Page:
For most people, cervical spondylosis causes no symptoms. When symptoms do occur, they typically include pain and stiffness in the neck. This pain can range from mild to severe and may develop gradually or occur suddenly. It is sometimes worsened by looking up or looking down for a long time, or by activities in which the neck is held in the same position for a prolonged period of time—such as driving or reading a book. The pain usually improves with rest or lying down.
Other symptoms may include:
- Grinding or popping noise or sensation when you turn your neck
- Muscle spasms in the neck and shoulders
Sometimes, cervical spondylosis results in a narrowing of the space needed by the spinal cord and the nerve roots that pass through the spine to the rest of your body. If the spinal cord (cervical myelopathy) or nerve roots (cervical radiculopathy) become pinched, you might experience:
- Tingling, numbness and weakness in your arms, hands, legs or feet
- Lack of coordination and difficulty walking
- Loss of bladder or bowel control
- Loss of function of hands, like having problems in writing
When should I call the healthcare provider?
Most cases of neck pain go away on their own or with nonsurgical treatments. If neck pain or discomfort lasts more than a few days, reach out to your healthcare provider for guidance.
Seek immediate medical care if you have:
- Severe pain or pain that is worsening.
- Numbness or tingling in arms.
- Trouble with coordination, trouble walking.
- Muscle weakness or heaviness in arms or legs.
- Loss of bladder or bowel control.
- Dizziness or blackouts when turning the head or bending the neck. This can suggest that the vertebral artery which supplies the brain is being nipped by the degenerative changes in the spine.
- Physical Examination
After discussing your medical history and general health, your doctor will conduct a thorough examination of your neck, shoulders, arms and, frequently, your legs. He or she will conduct a number of tests, looking for problems or changes in:
- Strength—in your arms, hands, and fingers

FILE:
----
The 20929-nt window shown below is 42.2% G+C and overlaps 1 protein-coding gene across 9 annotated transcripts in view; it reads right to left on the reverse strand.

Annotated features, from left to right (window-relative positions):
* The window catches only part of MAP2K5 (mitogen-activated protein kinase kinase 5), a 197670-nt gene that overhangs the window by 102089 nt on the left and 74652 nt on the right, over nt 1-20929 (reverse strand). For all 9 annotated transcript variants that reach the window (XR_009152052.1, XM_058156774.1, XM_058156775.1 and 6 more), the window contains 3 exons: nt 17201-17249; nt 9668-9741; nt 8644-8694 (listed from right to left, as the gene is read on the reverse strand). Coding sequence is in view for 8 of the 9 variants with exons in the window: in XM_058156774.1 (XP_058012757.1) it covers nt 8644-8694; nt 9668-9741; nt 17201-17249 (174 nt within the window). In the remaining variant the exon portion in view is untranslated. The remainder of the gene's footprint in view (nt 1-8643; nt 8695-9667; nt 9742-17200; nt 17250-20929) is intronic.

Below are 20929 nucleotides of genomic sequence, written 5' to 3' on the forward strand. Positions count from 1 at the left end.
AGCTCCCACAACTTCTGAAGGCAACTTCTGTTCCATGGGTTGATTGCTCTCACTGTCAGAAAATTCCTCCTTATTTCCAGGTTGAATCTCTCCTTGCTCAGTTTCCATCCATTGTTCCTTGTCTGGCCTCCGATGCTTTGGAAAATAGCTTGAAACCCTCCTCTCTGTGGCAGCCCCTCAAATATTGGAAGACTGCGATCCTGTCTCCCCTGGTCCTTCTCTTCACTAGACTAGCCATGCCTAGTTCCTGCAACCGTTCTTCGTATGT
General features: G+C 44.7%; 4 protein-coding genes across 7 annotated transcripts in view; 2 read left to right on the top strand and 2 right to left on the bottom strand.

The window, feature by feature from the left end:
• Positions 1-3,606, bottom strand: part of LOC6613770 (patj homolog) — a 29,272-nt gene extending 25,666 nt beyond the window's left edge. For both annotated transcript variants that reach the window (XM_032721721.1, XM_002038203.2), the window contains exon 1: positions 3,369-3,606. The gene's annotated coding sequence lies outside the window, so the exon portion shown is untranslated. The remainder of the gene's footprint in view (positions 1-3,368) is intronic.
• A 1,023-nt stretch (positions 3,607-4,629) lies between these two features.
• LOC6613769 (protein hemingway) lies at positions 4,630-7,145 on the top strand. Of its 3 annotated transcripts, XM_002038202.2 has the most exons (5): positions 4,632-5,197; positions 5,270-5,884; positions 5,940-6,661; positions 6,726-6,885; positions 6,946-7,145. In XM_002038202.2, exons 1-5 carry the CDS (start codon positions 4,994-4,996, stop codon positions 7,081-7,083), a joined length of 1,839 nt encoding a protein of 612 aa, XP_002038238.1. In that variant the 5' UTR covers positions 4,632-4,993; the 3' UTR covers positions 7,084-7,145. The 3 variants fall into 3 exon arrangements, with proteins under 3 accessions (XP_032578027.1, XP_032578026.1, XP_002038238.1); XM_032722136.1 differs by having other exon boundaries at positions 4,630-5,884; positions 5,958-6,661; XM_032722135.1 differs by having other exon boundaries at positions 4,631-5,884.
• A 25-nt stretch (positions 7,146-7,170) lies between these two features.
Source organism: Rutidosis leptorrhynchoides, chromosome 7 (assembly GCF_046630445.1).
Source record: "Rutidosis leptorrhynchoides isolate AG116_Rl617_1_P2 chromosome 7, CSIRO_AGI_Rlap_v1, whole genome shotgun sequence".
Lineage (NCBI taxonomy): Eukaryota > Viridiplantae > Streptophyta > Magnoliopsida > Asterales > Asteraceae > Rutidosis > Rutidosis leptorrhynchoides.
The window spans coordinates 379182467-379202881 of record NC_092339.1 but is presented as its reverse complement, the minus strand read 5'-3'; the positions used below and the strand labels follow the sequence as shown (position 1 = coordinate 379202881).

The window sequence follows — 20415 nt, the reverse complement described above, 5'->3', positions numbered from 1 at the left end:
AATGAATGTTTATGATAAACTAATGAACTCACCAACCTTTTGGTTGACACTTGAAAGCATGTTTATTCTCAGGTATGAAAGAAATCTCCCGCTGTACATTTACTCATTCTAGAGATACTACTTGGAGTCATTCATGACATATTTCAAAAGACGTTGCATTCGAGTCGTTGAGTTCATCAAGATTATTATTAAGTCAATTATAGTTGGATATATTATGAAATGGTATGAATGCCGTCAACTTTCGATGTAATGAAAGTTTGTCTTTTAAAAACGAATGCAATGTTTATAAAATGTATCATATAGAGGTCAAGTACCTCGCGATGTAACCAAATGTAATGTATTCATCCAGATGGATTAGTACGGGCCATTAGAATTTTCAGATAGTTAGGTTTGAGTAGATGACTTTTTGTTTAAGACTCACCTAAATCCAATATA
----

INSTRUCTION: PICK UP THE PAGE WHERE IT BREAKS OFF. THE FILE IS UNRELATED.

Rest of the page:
- Touch sensation
- Blood flow
- Flexibility—in your neck and arms
- Gait (the way you walk)
Your doctor may also gently press on your neck and shoulders—feeling for trigger (tender) points or swollen glands. He or she will also ask questions to understand more about your symptoms and any injuries that may have occurred to your neck. These questions may include:
- When did the pain start?
- When does the pain occur? Is it continuous or does it come and go?
- Do certain activities make the pain worse?
- Have you ever had pain before?
- Have you ever been treated for pain?
- Do you have any weakness or numbness in your arms or legs?
- Do you have difficulty with fine motor skills, such as handwriting or buttoning your shirt?
- Do you have loss of balance or other coordination problems?
- Were you ever involved in an accident or had an injury to your neck?
Your doctor may order diagnostic tests to help confirm the diagnosis of cervical spondylosis. These tests may include:
These provide images of dense structures, such as bone. An x-ray will show the alignment of the bones along your neck. It can also reveal degenerative changes in your cervical spine—such as the loss of disk height or the presence of bone spurs.
Magnetic resonance imaging (MRI) scans.
These studies create better images of the body’s soft tissues, such as muscles, disks, nerves, and the spinal cord. An MRI can help determine whether your symptoms are caused by damage to soft tissues—such as a bulging or herniated disk.
Computerized tomography (CT) scans.
More detailed than a plain x-ray, a CT scan can help your doctor better view your spinal canal and any bone spurs.
In some cases, your doctor may order a blood test to determine whether a rheumatoid factor—or any other antibody indicative of inflammatory arthritis–is present.
What are the treatment options?
Treatments for cervical spondylosis focus on providing pain relief, lowering the risk of permanent damage, and helping you lead a normal life. Nonsurgical methods are usually very effective.
A. Nonsurgical Treatment
In most cases, treatment for cervical spondylosis is nonsurgical. Nonsurgical treatment options include:
1. Physical therapy.
Physical therapy is usually the first nonsurgical treatment that your doctor will recommend. Specific exercises can help relieve pain, as well as strengthen and stretch weakened or strained muscles. In some cases, physical therapy may include posture therapy or the use of traction to gently stretch the joints and muscles of your neck. Physical therapy programs vary in length, but generally last from 6 to 8 weeks. Typically, sessions are scheduled 2 to 3 times per week.
A person can ease the symptoms of cervical spondylosis with a few simple neck exercises. These exercises can help to moderate the impact of the condition and alleviate pain or feelings of stiffness. However, they will not cure cervical spondylosis.
During the first phase of treatment, your doctor may prescribe several medications to be used together to address both pain and inflammation.
- Acetaminophen. Mild pain is often relieved with acetaminophen.
- Nonsteroidal anti-inflammatory drugs (NSAIDs). Often prescribed with acetaminophen, NSAIDs such as ibuprofen and naproxen are considered first-line medications for neck pain. They relieve both pain and swelling and may be prescribed for a number of weeks, depending on your specific symptoms. Other types of pain medication can be considered if you have serious contraindications to NSAIDs or if your pain is not well controlled.